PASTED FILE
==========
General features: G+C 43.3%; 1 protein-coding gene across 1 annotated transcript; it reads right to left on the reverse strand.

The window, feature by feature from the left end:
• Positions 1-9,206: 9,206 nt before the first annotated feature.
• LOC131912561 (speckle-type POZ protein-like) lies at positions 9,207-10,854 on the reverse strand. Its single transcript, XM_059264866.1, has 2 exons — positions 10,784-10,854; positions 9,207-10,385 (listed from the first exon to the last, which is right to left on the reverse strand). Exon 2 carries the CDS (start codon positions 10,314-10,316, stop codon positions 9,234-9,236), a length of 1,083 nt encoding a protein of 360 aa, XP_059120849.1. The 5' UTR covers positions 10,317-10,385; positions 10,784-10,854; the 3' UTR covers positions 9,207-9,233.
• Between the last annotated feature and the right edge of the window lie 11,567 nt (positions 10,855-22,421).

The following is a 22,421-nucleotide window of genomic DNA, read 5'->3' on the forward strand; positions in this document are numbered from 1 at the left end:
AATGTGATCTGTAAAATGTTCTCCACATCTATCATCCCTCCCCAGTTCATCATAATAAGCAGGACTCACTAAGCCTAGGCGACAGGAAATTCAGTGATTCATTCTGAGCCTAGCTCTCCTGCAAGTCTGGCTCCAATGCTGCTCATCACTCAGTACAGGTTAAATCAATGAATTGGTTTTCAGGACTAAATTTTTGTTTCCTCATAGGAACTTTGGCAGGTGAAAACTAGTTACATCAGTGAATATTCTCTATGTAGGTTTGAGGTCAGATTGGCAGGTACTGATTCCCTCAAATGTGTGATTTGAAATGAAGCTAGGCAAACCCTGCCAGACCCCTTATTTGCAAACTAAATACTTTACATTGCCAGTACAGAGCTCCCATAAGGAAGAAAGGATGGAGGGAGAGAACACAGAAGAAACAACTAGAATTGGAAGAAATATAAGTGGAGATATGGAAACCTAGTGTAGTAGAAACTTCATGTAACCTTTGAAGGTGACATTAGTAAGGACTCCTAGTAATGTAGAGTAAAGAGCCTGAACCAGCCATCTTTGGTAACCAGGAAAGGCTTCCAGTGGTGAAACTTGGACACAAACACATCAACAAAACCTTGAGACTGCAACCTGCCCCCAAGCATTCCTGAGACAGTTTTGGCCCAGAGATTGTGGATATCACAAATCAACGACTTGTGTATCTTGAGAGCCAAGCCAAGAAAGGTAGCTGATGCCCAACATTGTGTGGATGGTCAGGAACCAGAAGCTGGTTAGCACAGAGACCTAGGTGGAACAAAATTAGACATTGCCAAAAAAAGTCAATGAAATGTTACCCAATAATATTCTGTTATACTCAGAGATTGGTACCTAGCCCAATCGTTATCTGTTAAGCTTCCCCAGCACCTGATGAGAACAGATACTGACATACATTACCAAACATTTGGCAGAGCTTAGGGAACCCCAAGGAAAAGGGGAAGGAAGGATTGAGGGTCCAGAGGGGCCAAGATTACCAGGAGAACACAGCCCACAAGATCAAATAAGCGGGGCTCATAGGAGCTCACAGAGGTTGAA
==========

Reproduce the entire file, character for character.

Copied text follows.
General features: G+C 43.3%; 1 protein-coding gene across 1 annotated transcript; it reads right to left on the reverse strand.

The window, feature by feature from the left end:
• Positions 1-9,206: 9,206 nt before the first annotated feature.
• LOC131912561 (speckle-type POZ protein-like) lies at positions 9,207-10,854 on the reverse strand. Its single transcript, XM_059264866.1, has 2 exons — positions 10,784-10,854; positions 9,207-10,385 (listed from the first exon to the last, which is right to left on the reverse strand). Exon 2 carries the CDS (start codon positions 10,314-10,316, stop codon positions 9,234-9,236), a length of 1,083 nt encoding a protein of 360 aa, XP_059120849.1. The 5' UTR covers positions 10,317-10,385; positions 10,784-10,854; the 3' UTR covers positions 9,207-9,233.
• Between the last annotated feature and the right edge of the window lie 11,567 nt (positions 10,855-22,421).

The following is a 22,421-nucleotide window of genomic DNA, read 5'->3' on the forward strand; positions in this document are numbered from 1 at the left end:
AATGTGATCTGTAAAATGTTCTCCACATCTATCATCCCTCCCCAGTTCATCATAATAAGCAGGACTCACTAAGCCTAGGCGACAGGAAATTCAGTGATTCATTCTGAGCCTAGCTCTCCTGCAAGTCTGGCTCCAATGCTGCTCATCACTCAGTACAGGTTAAATCAATGAATTGGTTTTCAGGACTAAATTTTTGTTTCCTCATAGGAACTTTGGCAGGTGAAAACTAGTTACATCAGTGAATATTCTCTATGTAGGTTTGAGGTCAGATTGGCAGGTACTGATTCCCTCAAATGTGTGATTTGAAATGAAGCTAGGCAAACCCTGCCAGACCCCTTATTTGCAAACTAAATACTTTACATTGCCAGTACAGAGCTCCCATAAGGAAGAAAGGATGGAGGGAGAGAACACAGAAGAAACAACTAGAATTGGAAGAAATATAAGTGGAGATATGGAAACCTAGTGTAGTAGAAACTTCATGTAACCTTTGAAGGTGACATTAGTAAGGACTCCTAGTAATGTAGAGTAAAGAGCCTGAACCAGCCATCTTTGGTAACCAGGAAAGGCTTCCAGTGGTGAAACTTGGACACAAACACATCAACAAAACCTTGAGACTGCAACCTGCCCCCAAGCATTCCTGAGACAGTTTTGGCCCAGAGATTGTGGATATCACAAATCAACGACTTGTGTATCTTGAGAGCCAAGCCAAGAAAGGTAGCTGATGCCCAACATTGTGTGGATGGTCAGGAACCAGAAGCTGGTTAGCACAGAGACCTAGGTGGAACAAAATTAGACATTGCCAAAAAAAGTCAATGAAATGTTACCCAATAATATTCTGTTATACTCAGAGATTGGTACCTAGCCCAATCGTTATCTGTTAAGCTTCCCCAGCACCTGATGAGAACAGATACTGACATACATTACCAAACATTTGGCAGAGCTTAGGGAACCCCAAGGAAAAGGGGAAGGAAGGATTGAGGGTCCAGAGGGGCCAAGATTACCAGGAGAACACAGCCCACAAGATCAAATAAGCGGGGCTCATAGGAGCTCACAGAGGTTGAA